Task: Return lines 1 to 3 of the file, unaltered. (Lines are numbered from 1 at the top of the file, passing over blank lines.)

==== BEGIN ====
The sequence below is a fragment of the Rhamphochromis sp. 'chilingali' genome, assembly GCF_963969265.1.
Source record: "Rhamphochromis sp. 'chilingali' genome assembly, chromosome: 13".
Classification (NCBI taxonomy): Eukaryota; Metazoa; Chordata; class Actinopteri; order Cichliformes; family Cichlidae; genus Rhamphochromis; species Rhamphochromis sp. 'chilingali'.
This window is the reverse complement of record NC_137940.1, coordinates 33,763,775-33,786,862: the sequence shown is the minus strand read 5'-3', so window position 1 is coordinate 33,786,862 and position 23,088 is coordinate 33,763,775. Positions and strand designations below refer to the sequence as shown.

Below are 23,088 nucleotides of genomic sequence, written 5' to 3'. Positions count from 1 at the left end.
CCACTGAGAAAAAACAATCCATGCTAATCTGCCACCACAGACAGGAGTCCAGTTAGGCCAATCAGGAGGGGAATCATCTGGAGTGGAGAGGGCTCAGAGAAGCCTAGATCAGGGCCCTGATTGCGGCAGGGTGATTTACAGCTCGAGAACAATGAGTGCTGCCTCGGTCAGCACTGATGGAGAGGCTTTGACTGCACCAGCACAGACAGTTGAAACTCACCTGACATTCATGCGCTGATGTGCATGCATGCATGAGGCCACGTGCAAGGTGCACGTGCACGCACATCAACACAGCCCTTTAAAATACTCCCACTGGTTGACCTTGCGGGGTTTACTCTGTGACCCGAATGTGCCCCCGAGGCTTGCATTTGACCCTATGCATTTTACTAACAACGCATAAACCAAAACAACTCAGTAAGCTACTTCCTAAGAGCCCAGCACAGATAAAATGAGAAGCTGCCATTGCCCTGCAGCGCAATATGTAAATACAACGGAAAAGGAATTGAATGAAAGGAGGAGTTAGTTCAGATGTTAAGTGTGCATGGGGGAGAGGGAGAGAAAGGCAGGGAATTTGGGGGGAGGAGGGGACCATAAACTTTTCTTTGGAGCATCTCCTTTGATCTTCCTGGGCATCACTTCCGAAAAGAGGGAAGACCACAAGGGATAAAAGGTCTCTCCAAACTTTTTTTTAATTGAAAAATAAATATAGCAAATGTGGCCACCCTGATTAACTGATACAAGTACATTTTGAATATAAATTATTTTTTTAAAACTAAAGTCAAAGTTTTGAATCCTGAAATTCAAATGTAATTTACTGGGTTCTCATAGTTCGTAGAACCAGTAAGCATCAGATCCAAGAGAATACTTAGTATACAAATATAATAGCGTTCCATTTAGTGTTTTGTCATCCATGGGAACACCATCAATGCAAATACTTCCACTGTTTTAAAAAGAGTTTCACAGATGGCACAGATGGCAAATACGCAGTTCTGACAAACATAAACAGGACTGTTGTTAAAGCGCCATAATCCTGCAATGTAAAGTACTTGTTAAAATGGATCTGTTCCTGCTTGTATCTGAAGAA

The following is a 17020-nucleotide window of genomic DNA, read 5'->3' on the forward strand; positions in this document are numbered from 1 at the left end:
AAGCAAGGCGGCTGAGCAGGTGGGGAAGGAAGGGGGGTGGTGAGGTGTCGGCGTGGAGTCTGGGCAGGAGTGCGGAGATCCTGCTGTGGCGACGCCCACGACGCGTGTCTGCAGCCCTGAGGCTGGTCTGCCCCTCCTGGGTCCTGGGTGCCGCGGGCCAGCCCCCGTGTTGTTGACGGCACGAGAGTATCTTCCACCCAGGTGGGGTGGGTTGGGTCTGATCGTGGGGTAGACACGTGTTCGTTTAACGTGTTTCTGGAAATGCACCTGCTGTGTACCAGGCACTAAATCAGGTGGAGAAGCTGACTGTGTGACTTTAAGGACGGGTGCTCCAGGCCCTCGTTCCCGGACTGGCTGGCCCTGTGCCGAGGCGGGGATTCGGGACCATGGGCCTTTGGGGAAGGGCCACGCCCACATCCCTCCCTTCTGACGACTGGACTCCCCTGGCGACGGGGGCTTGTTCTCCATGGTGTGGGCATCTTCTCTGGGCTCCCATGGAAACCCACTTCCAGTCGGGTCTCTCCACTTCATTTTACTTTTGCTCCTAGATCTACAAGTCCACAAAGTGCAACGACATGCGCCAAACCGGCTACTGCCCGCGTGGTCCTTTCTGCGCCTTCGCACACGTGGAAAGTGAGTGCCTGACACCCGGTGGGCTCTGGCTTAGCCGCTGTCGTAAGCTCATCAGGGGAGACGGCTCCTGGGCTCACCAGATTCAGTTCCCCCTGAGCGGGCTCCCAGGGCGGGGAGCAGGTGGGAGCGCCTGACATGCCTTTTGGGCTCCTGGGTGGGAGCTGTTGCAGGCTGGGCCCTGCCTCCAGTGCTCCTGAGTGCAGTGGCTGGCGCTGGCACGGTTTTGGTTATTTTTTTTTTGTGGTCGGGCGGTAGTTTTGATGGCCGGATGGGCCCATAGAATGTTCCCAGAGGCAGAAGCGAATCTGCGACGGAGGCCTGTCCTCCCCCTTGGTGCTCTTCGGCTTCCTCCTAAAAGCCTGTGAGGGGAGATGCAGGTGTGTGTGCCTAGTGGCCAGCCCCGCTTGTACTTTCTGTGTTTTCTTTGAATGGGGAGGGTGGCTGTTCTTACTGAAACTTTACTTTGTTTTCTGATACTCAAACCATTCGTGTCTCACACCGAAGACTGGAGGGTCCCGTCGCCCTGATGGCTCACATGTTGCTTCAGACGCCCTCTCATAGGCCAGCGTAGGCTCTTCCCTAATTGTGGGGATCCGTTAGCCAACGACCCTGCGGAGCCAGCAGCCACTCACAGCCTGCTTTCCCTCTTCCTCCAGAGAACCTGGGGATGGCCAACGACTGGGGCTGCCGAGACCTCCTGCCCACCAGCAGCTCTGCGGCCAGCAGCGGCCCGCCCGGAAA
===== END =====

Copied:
The sequence below is a fragment of the Rhamphochromis sp. 'chilingali' genome, assembly GCF_963969265.1.
Source record: "Rhamphochromis sp. 'chilingali' genome assembly, chromosome: 13".
Classification (NCBI taxonomy): Eukaryota; Metazoa; Chordata; class Actinopteri; order Cichliformes; family Cichlidae; genus Rhamphochromis; species Rhamphochromis sp. 'chilingali'.